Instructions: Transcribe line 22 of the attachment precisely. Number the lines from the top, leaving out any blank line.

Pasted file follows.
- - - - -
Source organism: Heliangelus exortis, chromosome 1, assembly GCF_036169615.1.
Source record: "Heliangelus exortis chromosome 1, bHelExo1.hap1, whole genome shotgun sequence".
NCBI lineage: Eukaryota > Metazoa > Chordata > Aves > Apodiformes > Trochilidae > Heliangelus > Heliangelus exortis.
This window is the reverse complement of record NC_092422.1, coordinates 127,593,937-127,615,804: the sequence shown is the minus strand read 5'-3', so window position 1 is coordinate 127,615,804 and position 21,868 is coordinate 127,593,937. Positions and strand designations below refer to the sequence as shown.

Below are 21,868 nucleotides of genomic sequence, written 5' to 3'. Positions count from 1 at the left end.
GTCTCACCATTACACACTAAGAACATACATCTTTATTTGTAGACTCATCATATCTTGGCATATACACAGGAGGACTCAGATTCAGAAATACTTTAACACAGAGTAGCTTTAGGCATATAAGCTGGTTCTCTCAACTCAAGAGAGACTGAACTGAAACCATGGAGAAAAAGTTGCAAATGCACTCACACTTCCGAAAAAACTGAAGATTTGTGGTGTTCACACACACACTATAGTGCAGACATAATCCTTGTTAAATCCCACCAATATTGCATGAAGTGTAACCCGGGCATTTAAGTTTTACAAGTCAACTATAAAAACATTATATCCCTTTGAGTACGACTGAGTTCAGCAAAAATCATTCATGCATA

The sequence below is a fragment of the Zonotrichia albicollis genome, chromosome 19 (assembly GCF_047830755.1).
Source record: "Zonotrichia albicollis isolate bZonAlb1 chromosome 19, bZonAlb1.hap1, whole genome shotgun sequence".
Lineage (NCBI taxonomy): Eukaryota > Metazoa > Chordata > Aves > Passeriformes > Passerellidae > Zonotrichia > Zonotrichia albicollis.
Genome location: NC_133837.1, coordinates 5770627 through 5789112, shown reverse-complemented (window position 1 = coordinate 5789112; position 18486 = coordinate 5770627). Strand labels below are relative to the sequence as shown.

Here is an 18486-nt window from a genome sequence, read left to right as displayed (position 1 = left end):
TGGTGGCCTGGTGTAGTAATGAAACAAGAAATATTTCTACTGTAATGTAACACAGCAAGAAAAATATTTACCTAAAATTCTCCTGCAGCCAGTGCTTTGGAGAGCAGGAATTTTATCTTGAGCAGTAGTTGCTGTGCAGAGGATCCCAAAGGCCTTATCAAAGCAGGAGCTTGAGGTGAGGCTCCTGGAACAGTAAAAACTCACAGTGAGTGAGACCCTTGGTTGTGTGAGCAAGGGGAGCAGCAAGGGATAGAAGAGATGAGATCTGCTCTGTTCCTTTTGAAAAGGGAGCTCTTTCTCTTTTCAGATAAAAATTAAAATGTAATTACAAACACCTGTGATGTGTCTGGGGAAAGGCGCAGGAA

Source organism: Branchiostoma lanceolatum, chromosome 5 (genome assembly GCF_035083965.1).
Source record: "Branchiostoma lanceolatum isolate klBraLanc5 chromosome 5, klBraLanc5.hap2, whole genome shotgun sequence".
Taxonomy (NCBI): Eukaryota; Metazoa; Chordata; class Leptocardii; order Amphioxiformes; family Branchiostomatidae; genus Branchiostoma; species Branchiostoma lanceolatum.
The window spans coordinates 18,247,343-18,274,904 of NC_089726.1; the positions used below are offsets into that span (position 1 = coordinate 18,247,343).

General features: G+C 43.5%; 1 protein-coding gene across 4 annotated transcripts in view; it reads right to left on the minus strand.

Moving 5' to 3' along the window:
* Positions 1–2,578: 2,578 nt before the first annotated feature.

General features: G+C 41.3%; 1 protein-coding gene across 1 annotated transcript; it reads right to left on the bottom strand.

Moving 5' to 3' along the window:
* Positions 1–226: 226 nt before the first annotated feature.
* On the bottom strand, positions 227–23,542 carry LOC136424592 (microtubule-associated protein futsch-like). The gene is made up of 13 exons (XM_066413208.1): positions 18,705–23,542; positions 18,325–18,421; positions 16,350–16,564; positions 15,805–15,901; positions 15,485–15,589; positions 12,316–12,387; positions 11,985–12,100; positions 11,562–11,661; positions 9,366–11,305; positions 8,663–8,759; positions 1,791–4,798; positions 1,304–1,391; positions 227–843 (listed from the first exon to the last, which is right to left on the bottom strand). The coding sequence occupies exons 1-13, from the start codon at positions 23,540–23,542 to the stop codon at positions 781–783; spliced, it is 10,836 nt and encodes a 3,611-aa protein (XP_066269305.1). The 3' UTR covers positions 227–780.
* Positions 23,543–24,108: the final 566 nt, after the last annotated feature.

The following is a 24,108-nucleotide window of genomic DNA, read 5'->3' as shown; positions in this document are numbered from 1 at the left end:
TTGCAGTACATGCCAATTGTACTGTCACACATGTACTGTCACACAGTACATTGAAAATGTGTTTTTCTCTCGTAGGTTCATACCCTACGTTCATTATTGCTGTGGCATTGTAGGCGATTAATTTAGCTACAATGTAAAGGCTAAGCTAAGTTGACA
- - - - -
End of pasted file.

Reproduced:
* Positions 1–226: 226 nt before the first annotated feature.